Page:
Pittsburgh: 2011-12 Post-MortemPosted by mlemaire on May 18th, 2012
Our apologies for
plagiarizing borrowing the ideas of our colleagues over at the Pac-12 microsite, but we liked their post-mortem team breakdowns so much that we decided to replicate them with our conference. So over the course of the next two weeks, we will break down each team’s season, starting from the bottom of the conference standings. Next up is Pittsburgh.
What Went Wrong
For a team that began the season in most pundits’ Top 10, it wouldn’t be a stretch to call Pittsburgh’s season an unmitigated disaster, especially given the consistent high level of play we have grown accustomed to from Jamie Dixon’s teams. It started with a casual loss to Long Beach State at home in the third game of the season, and after a disappointing loss to Wagner a month later, the free fall began. Shortly after the loss to The Beach, star point guard and offensive catalyst Travon Woodall got hurt and missed the next two months of the season.
Two weeks later, prized freshman Khem Birch left the program just as he was showing signs of putting it together and blasted his teammates on the way out. Forced to play the point position with Woodall out, star guard Ashton Gibbs suffered through the worst shooting season of his career and neither Talib Zanna nor Dante Taylor developed into the consistent post threat Dixon had hoped for. The most obvious reason for their decline was the sudden absence of defensive intensity from the Panthers. They had never finished worse than 53rd nationally in adjusted defensive efficiency under Dixon. This season they finished 151st in the category. If you are looking for what went wrong, that is a good place to start.
What Went Right
To be fair, the team did go through a mini-resurgence down the stretch, but it was too little too late. The emergence of Woodall as a multi-faceted scorer and distributor was a blessing and he should be even better next year assuming he stays healthy. Senior workhorse Nasir Robinson was his ultra-efficient self, and increased playing time for sophomores Lamar Patterson and J.J. Moore helped them become effective role players who will be counted on to play an even bigger role next season. he number one bright spot for folks on the Main Line was the emergence of Pinkston in conference play. I guess if you want to count winning the College Basketball Invitational Championship as an honor, then you can add that to the list of what went right. To be clear, we don’t count that.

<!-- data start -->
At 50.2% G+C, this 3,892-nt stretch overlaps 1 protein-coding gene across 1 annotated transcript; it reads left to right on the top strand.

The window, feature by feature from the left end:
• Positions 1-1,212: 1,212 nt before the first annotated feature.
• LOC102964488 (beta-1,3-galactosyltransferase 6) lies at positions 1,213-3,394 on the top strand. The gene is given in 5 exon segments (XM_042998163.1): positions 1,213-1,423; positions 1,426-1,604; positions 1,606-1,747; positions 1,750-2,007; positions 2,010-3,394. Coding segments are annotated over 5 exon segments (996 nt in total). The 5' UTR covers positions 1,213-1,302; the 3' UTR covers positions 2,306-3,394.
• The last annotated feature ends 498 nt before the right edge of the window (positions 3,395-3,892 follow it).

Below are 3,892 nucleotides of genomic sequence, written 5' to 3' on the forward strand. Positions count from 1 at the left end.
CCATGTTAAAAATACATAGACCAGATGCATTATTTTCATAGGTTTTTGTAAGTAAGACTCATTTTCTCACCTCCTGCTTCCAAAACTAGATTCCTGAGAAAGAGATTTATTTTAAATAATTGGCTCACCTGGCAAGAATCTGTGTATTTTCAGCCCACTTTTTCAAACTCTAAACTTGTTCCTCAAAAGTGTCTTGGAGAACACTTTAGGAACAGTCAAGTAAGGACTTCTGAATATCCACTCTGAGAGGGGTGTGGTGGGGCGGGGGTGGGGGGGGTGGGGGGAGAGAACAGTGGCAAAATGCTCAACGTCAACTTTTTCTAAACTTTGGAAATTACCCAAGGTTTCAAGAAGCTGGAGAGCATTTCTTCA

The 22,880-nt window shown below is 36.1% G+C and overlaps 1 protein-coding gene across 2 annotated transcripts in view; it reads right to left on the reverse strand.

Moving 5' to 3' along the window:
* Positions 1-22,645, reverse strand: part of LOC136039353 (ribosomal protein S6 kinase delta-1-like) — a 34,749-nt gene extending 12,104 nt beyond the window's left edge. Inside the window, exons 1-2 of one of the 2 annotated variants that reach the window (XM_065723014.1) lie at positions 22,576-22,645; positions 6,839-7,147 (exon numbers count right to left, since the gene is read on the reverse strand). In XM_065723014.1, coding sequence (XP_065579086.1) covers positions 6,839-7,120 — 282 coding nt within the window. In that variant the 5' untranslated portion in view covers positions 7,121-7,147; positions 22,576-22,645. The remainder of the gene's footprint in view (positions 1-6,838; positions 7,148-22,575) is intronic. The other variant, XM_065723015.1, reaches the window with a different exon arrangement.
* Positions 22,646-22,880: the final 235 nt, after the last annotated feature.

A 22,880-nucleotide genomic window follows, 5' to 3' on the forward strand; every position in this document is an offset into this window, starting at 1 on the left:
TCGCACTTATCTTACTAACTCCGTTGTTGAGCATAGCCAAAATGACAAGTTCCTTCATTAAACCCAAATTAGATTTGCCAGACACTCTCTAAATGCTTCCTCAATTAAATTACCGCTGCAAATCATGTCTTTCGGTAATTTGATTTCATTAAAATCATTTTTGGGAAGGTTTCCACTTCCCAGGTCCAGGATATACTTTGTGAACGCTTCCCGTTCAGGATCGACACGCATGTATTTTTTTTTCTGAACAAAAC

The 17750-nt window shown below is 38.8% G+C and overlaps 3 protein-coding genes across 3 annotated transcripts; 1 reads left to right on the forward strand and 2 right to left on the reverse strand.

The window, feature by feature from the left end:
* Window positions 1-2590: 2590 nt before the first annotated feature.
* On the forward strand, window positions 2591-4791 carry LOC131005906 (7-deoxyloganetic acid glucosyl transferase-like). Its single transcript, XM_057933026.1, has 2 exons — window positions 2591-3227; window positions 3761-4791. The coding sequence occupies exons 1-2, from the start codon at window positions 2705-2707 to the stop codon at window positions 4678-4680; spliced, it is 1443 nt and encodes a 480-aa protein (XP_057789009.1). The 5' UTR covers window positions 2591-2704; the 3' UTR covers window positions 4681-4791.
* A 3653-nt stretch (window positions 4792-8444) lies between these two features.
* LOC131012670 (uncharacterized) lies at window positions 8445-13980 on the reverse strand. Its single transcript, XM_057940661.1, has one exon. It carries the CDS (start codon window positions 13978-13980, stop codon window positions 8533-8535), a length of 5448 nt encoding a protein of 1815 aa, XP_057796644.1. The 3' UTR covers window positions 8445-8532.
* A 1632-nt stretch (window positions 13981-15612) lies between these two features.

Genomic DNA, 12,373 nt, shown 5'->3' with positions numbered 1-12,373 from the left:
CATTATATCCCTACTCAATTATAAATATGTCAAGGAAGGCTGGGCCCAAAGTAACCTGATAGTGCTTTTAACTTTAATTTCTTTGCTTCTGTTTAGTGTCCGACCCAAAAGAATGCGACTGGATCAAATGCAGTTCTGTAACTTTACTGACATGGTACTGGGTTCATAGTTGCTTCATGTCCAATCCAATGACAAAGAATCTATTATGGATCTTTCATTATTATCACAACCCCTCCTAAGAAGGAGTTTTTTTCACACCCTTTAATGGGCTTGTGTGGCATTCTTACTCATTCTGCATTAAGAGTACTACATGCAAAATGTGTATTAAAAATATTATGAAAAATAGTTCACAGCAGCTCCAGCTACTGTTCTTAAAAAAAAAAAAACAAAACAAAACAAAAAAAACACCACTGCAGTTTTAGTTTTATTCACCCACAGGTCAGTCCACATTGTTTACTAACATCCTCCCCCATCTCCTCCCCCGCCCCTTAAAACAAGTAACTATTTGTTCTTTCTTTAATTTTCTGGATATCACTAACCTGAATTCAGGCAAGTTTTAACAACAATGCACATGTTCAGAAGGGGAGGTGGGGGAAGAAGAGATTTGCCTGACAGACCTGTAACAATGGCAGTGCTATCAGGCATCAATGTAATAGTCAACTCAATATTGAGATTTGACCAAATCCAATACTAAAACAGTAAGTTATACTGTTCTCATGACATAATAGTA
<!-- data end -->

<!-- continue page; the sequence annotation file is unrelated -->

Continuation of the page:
Picking an MVP for this team was easy, all you had to do was look at the team’s record while Woodall sat to see his impact on the team. Woodall’s return from a groin tear conveniently coincided with the end of the Panthers’ eight-game losing streak, and while the team still lost a few games after that, it was obvious they were a different squad. The junior improved drastically in every meaningful category and it’s unfortunate that fans were deprived of his electric style of play for a good portion of the season. He was always lightning-quick off the dribble and a solid distributor and floor general, but this season he became a multi-faceted offensive weapon thanks to his improved long-range shooting and decision-making.
It’s certainly true that Gibbs was having a rough season even when Woodall was healthy, but losing the team’s best playmaker and a guy who deserved constant attention from opposing defenses definitely did not help Gibbs’ numbers. The senior was forced to play a much larger role on the young squad and opposing defenses were able to focus their efforts on Gibbs because the Panthers lacked other reliable scoring options without Woodall on the floor. Woodall had surgery in April to repair the injury that forced him to miss 11 games and if he can stay healthy and continue to improve next season, he will easily be one of the conference’s best point guards. If he can put it all together, he could even challenge for Big East Player of the Year.